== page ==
This article addresses the most important issues in preparing and presenting evidence, as well as processing facts and weighing evidence in mediation, while paying particular attention to state and municipal public administration. Understanding the underlying rationale of major evidence principles informs and shapes quality fact analysis. This article explores the rationales behind the concepts of relevance, prejudice, and hearsay. It also examines the need for a broader scope of relevance in a mediation case. It also discusses the issue of confidentiality. A particular concern of parties to mediation is what facts or statements made by the parties and the mediator will be protected, and subsequently inadmissible in court, and what information will be admissible should the case proceed to litigation. The law of confidentiality in mediation is currently a morass of conflicting doctrine, but some principles of confidentiality are clear and should be highlighted in the public administration context.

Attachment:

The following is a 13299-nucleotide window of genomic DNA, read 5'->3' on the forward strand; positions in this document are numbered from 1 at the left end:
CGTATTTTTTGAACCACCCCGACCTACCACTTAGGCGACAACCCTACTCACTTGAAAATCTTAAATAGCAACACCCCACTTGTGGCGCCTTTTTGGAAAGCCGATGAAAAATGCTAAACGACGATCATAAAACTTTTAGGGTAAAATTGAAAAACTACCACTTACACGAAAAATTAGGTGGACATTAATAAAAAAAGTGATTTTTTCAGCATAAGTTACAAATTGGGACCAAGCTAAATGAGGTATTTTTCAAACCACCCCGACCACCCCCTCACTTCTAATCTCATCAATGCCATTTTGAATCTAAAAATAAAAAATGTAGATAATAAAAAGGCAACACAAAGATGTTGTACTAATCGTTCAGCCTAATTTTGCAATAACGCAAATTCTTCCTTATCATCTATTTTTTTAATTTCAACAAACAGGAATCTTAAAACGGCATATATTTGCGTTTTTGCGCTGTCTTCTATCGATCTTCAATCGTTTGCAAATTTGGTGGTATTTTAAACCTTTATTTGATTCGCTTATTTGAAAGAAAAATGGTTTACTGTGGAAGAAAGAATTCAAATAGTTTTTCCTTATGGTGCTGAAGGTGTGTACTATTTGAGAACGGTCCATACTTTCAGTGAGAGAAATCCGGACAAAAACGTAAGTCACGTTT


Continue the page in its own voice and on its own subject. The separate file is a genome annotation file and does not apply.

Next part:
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Chapter 5. Mediation
Commentary Evidence Issues in Mediation: Implications for the Private and Public Sectors Beryl Blaustone